First, formulate a maxim that enshrines your reason for acting as you propose. Second, recast that maxim as a universal law of nature governing all rational agents, and so as holding that all must, by natural law, act as you yourself propose to act in these circumstances. Third, consider whether your maxim is even conceivable in a world governed by this law of nature...

If your maxim fails the third step, you have a ‘perfect’ duty... if your maxim passes all four steps, only then is acting on it morally permissible.

One example is lying:

The maxim of lying whenever it gets what you want generates a contradiction once you try to combine it with the universalized version that all rational agents must, by a law of nature, lie when it gets what they want.

Imagine there is a dance called the hokey cokey (there actually is, but I don't think this is it) which involves two people. They stand side by side, and the one on the left starts by putting their left leg in, out, and shaking it all about. Then the person on the right does the same, with their right leg.

According to wikipedia, a maxim is

1) the action, or type of action; (2) the conditions under which it is to be done; and (3) the end or purpose to be achieved by the action, or the motive

So what if we consider the following maxim:

  • If you want to dance the hokey cokey (3) start with the left foot (1) when music is playing (2)

This seems impossible to universalise: so why isn't it immoral (and, moreover, a perfect duty not) to deliberately do the hokey cokey to music?

As there is no way for everyone to start with the left foot, and still dance the hokey cokey to music, because to do the hokey cokey you need a dance partner who goes second.

Unless (I suppose) you can do the dance by accident.

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    This is not how maxims work in the first place. "Starting the HC with your left leg" is not a maxim at all. – Philip Klöcking Jan 21 '16 at 15:35
  • " short, pithy statement expressing a general truth or rule of conduct." i suppose it could be limited, but how? – user6917 Jan 21 '16 at 16:25
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    Where do you have this definition from? Adding the reference for the quotes above would be helpful, too, becauee the name of the author alone would providd helpful context. – Philip Klöcking Jan 21 '16 at 16:30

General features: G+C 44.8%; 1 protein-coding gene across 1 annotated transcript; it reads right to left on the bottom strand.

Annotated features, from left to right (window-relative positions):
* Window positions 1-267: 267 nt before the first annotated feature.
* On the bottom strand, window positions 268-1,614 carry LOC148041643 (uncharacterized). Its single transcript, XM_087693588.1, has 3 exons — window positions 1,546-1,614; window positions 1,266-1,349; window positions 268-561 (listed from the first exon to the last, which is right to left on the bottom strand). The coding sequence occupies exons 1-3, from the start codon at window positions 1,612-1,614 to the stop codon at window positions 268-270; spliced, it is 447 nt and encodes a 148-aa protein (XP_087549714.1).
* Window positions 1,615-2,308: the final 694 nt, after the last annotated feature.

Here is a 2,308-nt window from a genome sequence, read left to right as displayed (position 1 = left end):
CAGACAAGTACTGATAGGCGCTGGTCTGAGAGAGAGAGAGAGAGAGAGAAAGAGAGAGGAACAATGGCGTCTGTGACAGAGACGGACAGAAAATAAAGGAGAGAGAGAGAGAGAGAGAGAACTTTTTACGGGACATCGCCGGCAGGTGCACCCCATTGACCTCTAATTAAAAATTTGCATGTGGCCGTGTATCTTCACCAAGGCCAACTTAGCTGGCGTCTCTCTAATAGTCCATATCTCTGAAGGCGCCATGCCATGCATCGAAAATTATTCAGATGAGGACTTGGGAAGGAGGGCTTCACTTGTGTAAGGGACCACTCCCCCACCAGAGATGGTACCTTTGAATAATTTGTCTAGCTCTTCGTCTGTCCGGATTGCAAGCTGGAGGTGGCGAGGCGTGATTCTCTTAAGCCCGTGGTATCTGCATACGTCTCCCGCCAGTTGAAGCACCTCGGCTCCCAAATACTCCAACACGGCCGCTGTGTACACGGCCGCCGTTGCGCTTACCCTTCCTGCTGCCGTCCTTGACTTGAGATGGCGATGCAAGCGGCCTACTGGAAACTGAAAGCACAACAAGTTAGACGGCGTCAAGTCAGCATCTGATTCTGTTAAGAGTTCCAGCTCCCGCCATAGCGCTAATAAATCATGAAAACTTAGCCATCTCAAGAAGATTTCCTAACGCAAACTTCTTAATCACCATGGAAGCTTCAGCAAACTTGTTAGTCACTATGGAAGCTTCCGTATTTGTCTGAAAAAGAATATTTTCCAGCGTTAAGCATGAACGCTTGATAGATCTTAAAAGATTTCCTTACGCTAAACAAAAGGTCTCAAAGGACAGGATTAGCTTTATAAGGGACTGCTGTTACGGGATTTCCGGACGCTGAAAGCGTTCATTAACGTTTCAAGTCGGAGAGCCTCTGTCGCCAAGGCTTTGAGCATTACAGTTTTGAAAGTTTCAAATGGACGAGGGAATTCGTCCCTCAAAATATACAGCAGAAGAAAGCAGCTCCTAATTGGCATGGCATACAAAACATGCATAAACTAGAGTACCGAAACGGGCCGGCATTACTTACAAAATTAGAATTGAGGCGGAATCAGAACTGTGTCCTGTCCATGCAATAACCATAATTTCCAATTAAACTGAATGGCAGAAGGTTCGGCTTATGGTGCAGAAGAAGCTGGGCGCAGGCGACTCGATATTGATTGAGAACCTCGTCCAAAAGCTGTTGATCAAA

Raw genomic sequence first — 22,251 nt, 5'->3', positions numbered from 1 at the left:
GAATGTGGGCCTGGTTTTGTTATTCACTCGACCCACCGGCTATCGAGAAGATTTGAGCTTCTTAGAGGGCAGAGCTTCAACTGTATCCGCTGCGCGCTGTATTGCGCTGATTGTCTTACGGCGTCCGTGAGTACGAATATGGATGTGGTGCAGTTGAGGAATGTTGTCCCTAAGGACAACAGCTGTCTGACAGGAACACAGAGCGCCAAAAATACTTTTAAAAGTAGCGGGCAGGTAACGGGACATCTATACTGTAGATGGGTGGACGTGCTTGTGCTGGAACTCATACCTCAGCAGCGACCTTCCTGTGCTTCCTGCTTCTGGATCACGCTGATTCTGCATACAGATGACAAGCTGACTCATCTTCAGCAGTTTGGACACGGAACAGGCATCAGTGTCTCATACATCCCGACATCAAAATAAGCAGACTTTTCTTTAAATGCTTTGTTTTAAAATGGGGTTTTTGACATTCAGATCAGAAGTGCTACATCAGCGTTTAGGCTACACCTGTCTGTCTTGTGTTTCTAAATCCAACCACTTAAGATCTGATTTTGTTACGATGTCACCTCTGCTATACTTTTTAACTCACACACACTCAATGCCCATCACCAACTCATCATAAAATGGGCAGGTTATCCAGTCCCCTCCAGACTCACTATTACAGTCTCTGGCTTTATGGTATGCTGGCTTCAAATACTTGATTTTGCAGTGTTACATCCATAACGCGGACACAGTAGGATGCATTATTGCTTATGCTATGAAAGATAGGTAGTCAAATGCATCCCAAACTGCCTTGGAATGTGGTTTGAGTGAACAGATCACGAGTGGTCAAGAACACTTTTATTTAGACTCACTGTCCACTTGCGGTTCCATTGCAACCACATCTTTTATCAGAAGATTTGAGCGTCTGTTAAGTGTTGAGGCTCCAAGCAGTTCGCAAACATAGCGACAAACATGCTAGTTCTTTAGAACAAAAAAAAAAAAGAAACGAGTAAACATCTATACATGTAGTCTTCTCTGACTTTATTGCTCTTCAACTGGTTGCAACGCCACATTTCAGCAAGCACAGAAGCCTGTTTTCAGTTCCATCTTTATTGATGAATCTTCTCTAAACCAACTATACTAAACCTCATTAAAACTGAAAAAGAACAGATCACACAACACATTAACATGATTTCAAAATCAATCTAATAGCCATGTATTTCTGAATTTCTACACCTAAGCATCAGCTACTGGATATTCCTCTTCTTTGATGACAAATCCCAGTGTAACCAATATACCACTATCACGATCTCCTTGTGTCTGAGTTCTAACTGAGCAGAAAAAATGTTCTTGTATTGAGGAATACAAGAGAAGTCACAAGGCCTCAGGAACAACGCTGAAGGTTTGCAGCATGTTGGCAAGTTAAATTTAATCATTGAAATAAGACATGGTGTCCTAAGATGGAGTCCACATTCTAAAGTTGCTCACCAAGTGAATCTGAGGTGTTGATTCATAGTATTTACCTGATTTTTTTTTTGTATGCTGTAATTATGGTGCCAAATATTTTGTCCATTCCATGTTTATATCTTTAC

• @PhilipKlöcking it's from the dictionary. i tidied it up with Kant's definition, which weakens the argument, though i'm still a little unconvinced – user6917 Jan 21 '16 at 16:54
  • But how is it impossible to even think of a world where starting with the left foot is the way to start the dance? It is the very description you made of it: The person to the right does never start the dance, she's not even enabled to, because of the very rules of it. I don't see any incoherence there. The only problem is that for starting it you have to stand to the left, but this is the rule of the dance. – Philip Klöcking Jan 21 '16 at 18:07

In our legal system Judges, who are assigned that role by others, can levee fines. If I go out and levee fines, it is extortion. That is not a conflict with universality, it is just another precondition in the maxim.

The proposed maxim is naturally universal, once you state it completely, specifying the role of the person who is to do the action. If you do it the other way, you are simply doing a different dance. In fact simple definitions and logical tautologies are always immediately universal. So they basically lack ethical content.

The only way a simple fact can have moral content is to be culturally embedded, and for the user of the fact to have a contingent duty to be truthful about its use. If the hokey pokey (that is the name, at least in the US) had moral content, the duty would rely upon the idea that it communicates a specific message in a specific context. If that message is important enough, by doing it wrong, you are lying, and in a way that is unethical. (If you do the statistical 'dance' of computing a p-value in a science paper wrong, it is unethical.)

But the hokey pokey is not the Medieval Mass, (or even the modern peer-review process) or some similar cornerstone of deep cultural definition. So its definition is not going to be 'categorical' enough to be a general truth or rule of conduct, at least not up to Kant's standard for generality.

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  • so the test, as defined, isn't sufficient for a perfect duty ? – user6917 Jan 22 '16 at 0:06
  • No, The maxim, as defined does not contain the conditions under which the action is to be performed -- it has omitted assignment to the role. Corrected, it does not pass the test. It is a contingent duty. – user9166 Jan 22 '16 at 1:58
  • i thought that it did, "when music is playing" – user6917 Jan 22 '16 at 2:03
  • Take the Judge example seriously. Duties can fall differently on people in different roles. Obviously the behavior of the two people is expected to be different. If that is not part of the rules, then those are not the rules.... – user9166 Jan 22 '16 at 2:18
  • ok, sure i didn't parse / understand your answer yet... i can find it difficult to do so if there appears to be an easy objection. it is apprecaited – user6917 Jan 22 '16 at 2:22

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